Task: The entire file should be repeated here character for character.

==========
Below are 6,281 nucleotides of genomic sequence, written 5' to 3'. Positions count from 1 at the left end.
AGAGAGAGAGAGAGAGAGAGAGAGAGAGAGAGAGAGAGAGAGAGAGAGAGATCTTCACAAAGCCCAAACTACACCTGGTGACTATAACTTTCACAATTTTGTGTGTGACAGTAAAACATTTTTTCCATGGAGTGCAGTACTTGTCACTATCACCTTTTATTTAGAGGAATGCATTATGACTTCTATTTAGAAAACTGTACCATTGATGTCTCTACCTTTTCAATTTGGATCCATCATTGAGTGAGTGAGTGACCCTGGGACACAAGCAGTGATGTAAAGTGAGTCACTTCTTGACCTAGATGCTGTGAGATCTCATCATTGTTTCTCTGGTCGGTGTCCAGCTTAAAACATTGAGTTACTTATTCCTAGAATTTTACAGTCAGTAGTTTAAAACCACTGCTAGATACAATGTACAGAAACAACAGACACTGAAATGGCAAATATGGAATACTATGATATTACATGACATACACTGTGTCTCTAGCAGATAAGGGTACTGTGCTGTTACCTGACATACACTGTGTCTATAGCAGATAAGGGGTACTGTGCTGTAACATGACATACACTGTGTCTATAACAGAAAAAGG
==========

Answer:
Below are 6,281 nucleotides of genomic sequence, written 5' to 3'. Positions count from 1 at the left end.
AGAGAGAGAGAGAGAGAGAGAGAGAGAGAGAGAGAGAGAGAGAGAGAGAGATCTTCACAAAGCCCAAACTACACCTGGTGACTATAACTTTCACAATTTTGTGTGTGACAGTAAAACATTTTTTCCATGGAGTGCAGTACTTGTCACTATCACCTTTTATTTAGAGGAATGCATTATGACTTCTATTTAGAAAACTGTACCATTGATGTCTCTACCTTTTCAATTTGGATCCATCATTGAGTGAGTGAGTGACCCTGGGACACAAGCAGTGATGTAAAGTGAGTCACTTCTTGACCTAGATGCTGTGAGATCTCATCATTGTTTCTCTGGTCGGTGTCCAGCTTAAAACATTGAGTTACTTATTCCTAGAATTTTACAGTCAGTAGTTTAAAACCACTGCTAGATACAATGTACAGAAACAACAGACACTGAAATGGCAAATATGGAATACTATGATATTACATGACATACACTGTGTCTCTAGCAGATAAGGGTACTGTGCTGTTACCTGACATACACTGTGTCTATAGCAGATAAGGGGTACTGTGCTGTAACATGACATACACTGTGTCTATAACAGAAAAAGG